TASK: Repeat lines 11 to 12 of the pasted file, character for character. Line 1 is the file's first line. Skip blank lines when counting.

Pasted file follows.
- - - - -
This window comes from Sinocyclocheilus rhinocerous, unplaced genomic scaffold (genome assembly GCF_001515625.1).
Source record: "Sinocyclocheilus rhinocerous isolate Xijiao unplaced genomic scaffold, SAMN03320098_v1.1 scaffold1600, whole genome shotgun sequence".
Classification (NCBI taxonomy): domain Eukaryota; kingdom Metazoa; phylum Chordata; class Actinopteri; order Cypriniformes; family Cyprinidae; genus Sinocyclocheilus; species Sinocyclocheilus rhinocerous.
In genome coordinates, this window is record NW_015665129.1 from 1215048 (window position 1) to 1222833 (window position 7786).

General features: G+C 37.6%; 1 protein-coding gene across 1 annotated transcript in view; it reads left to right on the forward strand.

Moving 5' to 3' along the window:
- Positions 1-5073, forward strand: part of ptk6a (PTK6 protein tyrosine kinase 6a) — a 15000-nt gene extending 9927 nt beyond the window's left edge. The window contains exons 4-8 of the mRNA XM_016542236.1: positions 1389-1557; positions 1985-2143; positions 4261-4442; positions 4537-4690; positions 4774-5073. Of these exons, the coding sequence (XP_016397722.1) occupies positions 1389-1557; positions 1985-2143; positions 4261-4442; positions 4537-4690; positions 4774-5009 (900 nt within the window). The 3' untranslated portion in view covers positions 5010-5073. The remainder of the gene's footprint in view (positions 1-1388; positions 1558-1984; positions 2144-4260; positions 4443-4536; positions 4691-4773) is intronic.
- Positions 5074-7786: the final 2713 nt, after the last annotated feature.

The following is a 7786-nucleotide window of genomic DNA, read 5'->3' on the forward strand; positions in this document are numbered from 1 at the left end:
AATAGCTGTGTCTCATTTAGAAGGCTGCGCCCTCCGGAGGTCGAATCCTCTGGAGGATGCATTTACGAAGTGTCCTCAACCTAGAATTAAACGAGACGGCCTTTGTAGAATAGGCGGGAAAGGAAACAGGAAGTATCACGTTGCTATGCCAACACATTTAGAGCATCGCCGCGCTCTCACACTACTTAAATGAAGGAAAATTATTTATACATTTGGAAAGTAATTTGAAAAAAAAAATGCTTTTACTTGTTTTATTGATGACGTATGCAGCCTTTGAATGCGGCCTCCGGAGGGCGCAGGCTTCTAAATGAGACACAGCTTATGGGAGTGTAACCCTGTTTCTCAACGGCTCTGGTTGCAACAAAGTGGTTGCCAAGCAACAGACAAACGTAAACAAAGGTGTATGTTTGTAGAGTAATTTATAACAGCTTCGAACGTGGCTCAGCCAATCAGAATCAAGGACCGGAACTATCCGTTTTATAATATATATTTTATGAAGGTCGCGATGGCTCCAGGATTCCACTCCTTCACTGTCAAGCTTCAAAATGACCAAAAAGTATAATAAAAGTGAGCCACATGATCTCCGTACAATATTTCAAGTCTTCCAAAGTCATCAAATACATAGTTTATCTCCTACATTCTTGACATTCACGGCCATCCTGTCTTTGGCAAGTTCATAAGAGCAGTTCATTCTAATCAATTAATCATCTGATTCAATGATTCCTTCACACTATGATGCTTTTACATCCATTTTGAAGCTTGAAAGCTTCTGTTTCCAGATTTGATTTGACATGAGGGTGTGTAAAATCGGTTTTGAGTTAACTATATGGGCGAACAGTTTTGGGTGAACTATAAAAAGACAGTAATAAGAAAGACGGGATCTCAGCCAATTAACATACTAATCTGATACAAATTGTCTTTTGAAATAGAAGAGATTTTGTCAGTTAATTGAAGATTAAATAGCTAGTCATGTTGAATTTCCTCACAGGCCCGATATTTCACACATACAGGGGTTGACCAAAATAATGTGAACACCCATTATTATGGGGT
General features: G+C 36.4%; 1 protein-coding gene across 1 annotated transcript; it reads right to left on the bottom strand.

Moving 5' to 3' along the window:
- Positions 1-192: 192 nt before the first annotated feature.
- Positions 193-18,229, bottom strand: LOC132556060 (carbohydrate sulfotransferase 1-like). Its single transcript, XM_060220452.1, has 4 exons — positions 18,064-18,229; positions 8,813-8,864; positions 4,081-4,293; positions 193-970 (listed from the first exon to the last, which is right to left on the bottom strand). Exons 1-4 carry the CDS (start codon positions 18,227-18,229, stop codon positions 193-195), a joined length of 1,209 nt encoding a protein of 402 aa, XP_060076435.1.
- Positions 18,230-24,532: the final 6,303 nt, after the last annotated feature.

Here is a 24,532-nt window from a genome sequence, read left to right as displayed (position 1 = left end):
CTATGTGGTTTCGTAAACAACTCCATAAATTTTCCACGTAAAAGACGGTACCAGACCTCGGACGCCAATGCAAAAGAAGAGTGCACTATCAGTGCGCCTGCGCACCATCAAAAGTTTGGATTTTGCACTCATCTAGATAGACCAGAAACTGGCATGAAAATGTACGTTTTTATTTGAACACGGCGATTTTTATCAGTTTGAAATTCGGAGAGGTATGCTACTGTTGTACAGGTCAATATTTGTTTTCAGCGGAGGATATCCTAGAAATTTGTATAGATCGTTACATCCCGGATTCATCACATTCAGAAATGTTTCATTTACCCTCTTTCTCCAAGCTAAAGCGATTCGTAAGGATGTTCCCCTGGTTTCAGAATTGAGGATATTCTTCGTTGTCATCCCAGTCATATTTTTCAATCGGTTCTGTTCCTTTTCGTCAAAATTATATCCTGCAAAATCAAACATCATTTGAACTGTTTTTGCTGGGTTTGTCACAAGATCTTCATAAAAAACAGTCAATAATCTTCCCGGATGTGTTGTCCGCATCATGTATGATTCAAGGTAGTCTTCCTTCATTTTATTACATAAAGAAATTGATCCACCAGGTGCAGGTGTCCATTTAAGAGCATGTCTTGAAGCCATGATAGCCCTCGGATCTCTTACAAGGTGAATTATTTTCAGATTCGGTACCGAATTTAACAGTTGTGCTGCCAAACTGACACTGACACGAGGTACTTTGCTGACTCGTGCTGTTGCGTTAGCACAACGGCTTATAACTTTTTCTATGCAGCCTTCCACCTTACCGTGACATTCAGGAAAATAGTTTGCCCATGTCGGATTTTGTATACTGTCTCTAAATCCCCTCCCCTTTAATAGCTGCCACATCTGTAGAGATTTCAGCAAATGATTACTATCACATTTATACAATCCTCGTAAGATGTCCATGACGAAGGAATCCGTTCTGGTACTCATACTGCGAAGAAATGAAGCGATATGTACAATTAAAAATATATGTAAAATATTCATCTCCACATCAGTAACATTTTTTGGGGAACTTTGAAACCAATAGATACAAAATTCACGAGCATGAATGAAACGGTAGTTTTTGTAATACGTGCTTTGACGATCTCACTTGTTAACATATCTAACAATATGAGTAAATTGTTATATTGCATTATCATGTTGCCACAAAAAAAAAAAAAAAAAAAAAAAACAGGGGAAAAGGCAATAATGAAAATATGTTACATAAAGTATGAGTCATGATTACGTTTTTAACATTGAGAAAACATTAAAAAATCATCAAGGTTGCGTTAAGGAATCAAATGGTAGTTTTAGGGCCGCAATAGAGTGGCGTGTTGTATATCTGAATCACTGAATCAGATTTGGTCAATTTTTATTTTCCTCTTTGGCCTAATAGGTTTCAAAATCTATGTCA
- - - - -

General features: G+C 36.4%; 1 protein-coding gene across 1 annotated transcript; it reads right to left on the bottom strand.

Moving 5' to 3' along the window: